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Do You Need Insurance On a Car If You Don’t Drive It?

Many reasons can occur where people do not drive the vehicles they own. Perhaps they are taking a multi-month vacation, or maybe one of their cars is not suited for driving in the winter. Car owners often ask what they can do when they are not driving their vehicle, do they need to purchase a car insurance policy or can the car simply go uninsured?

The simple answer to this question is that registered vehicles in a state are required to have the minimum limits required for insurance. If the vehicle has an active registration, it is required to carry automobile insurance. It is possible to cancel your registration for a while so that you do not need to insure your car. The laws for this can vary quite a bit from one state to the next; you will want to check with your state to make sure this is an option and to learn how to go about following through on it.

It is also possible, with some providers, to reduce your insurance costs temporarily. Companies can offer a type of insurance called comprehensive only coverage. This insurance is sometimes available for vehicles that are in storage, and other situations may apply as well.

How Does Comprehensive Only, or “Comp Only” Insurance Coverage Work

Comprehensive insurance is the coverage that people purchase to protect their vehicle from fire, theft, vandalism, and other weather-related damage. Some companies refer to this type of coverage as either comprehensive only or "comp only." Comprehensive only insurance is used for protecting your vehicle during the times you are not driving it. Because it does not include the many other protections that people purchase in their automobile insurance plans as a stand-alone, this type of policy costs a lot less than people pay for total standard car insurance.

Keep in mind that a vehicle covered with comprehensive only insurance does not have the required insurance coverage to be driven legally. It is illegal to drive a car that has comprehensive only protection, and nothing else. Each state has a required amount of insurance to operate legally; this amount is called the minimum limit. It is also important to note that under comprehensive only insurance policies you do not have liability coverage, nor do you have collision protection. This means that if you are driving the vehicle, and you get into an automobile accident, you will be responsible for the entirety of the costs. You can also be subject to fines, fees, and other legal repercussions if you are caught driving without the required amount of insurance.

What are the requirements for vehicle “Storage?”

When looking to purchase comprehensive only insurance, you will want to look carefully at the definition of the word storage. Most companies require that your vehicle be kept in a storage location that is locked, such as a storage facility for vehicles or a locked garage. If the place you are storing your vehicle does not meet the requirements of your automobile insurance provider, your insurance company might not cover the damages to your vehicle from covered causes. It is pretty likely that they won't.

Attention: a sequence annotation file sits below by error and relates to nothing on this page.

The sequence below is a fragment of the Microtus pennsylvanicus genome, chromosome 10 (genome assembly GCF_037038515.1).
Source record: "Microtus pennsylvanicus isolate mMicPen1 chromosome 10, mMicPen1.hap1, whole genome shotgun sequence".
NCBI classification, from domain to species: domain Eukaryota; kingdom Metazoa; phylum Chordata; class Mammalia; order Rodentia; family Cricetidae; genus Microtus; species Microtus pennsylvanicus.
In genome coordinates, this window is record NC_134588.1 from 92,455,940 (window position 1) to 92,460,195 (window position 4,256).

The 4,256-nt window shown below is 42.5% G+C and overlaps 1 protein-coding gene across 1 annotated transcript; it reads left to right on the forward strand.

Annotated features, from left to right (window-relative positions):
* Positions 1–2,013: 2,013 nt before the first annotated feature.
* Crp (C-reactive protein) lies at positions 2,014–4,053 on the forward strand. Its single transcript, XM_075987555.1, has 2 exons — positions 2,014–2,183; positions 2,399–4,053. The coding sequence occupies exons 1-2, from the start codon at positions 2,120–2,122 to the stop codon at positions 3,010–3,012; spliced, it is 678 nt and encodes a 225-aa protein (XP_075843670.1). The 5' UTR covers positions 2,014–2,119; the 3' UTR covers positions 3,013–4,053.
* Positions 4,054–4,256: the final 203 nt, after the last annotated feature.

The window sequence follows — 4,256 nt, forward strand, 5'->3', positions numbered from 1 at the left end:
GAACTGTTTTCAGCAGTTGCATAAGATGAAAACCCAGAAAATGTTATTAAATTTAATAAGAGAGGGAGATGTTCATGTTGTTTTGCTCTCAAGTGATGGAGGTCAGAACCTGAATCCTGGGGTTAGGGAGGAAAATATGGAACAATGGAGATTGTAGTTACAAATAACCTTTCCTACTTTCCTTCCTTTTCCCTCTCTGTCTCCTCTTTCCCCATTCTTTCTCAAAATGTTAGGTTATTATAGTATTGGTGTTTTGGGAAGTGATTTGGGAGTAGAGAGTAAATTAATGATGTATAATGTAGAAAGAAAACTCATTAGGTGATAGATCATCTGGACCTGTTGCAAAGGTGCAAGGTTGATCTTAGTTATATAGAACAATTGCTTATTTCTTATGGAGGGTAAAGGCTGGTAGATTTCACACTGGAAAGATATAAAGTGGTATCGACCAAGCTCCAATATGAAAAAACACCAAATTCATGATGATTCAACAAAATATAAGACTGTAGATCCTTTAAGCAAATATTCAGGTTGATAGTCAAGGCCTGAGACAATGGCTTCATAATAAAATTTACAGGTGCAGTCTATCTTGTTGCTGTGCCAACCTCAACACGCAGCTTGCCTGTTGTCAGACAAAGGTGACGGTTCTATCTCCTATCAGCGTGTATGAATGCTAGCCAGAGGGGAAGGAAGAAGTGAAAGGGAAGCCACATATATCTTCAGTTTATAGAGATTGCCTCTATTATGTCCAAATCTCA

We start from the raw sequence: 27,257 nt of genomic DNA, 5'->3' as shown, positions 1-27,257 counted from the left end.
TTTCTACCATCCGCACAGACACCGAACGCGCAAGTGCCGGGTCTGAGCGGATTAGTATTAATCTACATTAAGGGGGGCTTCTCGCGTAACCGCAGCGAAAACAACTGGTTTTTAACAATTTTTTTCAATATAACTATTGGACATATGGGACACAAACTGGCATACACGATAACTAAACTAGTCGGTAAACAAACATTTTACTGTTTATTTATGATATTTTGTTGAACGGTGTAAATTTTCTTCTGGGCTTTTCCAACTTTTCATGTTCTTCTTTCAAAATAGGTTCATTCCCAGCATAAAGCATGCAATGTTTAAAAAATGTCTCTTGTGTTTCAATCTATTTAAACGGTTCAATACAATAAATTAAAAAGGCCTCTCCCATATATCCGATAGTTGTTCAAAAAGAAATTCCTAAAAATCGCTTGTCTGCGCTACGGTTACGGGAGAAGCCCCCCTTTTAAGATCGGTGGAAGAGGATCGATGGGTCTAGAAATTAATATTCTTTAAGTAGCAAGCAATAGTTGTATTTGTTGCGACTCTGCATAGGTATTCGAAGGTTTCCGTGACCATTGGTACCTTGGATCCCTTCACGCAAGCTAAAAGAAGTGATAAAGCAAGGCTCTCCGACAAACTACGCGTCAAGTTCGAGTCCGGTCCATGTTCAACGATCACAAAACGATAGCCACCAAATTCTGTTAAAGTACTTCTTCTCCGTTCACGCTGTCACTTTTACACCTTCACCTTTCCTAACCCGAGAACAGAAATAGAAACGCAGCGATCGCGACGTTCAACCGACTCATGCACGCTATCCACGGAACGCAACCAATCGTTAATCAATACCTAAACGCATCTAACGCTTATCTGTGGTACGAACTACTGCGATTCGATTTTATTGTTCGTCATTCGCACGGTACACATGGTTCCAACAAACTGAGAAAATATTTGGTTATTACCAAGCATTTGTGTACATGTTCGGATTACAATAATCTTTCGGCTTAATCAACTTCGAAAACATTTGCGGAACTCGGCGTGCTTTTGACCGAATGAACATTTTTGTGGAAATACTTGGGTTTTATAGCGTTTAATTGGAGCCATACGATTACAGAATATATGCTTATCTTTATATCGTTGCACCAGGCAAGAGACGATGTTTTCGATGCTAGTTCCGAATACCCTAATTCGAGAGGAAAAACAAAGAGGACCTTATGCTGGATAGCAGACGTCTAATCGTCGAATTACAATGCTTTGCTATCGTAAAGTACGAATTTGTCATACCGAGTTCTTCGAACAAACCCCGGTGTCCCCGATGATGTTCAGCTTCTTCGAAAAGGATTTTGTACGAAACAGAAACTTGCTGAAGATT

Vehicles that are stored in an unlocked or open location are considered to be "parked" as far as law enforcement is concerned. The same is true for your insurance company. Keep in mind that the more secure your car is, in terms of storage, the lower the insurance premiums will be for your vehicle.

People Can Insure a Car for Someone Else to Drive While Excluding Themselves from the Policy

Just because you own a vehicle does not mean that you need to pay to have yourself insured on that vehicle. It is possible to exclude yourself as a driver on a vehicle while adding someone else's name on to your insurance policy. This is a unique situation that requires the vehicle owner to contact the insurance company. Most companies will want an explanation surrounding your situation, and will likely ask a few questions before providing the policy. Many insurance providers are willing to offer these insurance plans, particularly if the person being insured is a family member and living in your household. It is likely that they will ask for background information, such as driving history, for the person who is being insured.

What If Nobody is Driving the Car for Months

Some situations arise where a person owns a vehicle that is either an extra vehicle or a vehicle that nobody will be driving for many months. If anyone intends to drive a vehicle at any time, liability coverage is needed. If you let your registration lapse, you will no longer be able to drive the vehicle, but you will also not need to pay insurance on the vehicle. Many people decide that dropping full coverage insurance from a car that will be driven very seldom is the best option, and saves the most money. Some people also choose to keep comprehensive insurance coverage on the vehicle to help protect them in case of vandalism, theft, and natural disasters.

Most states require car owners to have insurance on their vehicle, though there are a few ways around that if the vehicle is not being driven at all. If the car you own is registered, you will need to get the minimum legal requirement for insurance in your state. Fortunately, comprehensive only coverage is available for people who store their vehicles in a locked storage place.

Speaking with your insurance company is the best way to determine what options they offer for people who are not driving their vehicle for an extended period. Car insurance companies are interested in keeping your business, and if there are solutions that will fit your situation, they are happy to assist.

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